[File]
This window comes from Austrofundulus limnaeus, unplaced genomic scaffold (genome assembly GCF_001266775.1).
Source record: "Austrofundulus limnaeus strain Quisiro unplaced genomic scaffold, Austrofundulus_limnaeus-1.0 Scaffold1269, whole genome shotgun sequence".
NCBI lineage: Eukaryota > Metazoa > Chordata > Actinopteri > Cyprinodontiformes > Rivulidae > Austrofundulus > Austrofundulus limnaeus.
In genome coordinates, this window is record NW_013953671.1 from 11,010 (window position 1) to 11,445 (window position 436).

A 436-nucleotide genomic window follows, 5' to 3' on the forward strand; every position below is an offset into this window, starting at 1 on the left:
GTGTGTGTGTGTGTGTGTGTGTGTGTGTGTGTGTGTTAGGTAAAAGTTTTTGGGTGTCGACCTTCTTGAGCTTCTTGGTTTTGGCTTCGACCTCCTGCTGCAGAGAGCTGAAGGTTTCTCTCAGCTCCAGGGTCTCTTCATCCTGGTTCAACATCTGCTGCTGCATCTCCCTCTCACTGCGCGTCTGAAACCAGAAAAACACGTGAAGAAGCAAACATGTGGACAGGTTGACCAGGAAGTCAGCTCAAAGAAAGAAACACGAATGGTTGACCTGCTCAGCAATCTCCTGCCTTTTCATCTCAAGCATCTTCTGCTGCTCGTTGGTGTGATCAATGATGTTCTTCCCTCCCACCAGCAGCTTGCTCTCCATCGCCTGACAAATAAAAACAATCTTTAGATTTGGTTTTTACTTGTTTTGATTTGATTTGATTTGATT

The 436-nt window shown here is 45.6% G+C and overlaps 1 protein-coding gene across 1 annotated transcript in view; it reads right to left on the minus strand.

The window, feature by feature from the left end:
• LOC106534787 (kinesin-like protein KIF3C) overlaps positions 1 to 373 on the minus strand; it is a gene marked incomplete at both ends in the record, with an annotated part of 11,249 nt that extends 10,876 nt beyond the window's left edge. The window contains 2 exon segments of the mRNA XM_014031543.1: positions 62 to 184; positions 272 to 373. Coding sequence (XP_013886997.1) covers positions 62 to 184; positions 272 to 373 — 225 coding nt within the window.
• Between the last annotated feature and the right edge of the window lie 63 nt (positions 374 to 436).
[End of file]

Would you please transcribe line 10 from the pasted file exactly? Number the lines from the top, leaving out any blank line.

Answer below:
• Between the last annotated feature and the right edge of the window lie 63 nt (positions 374 to 436).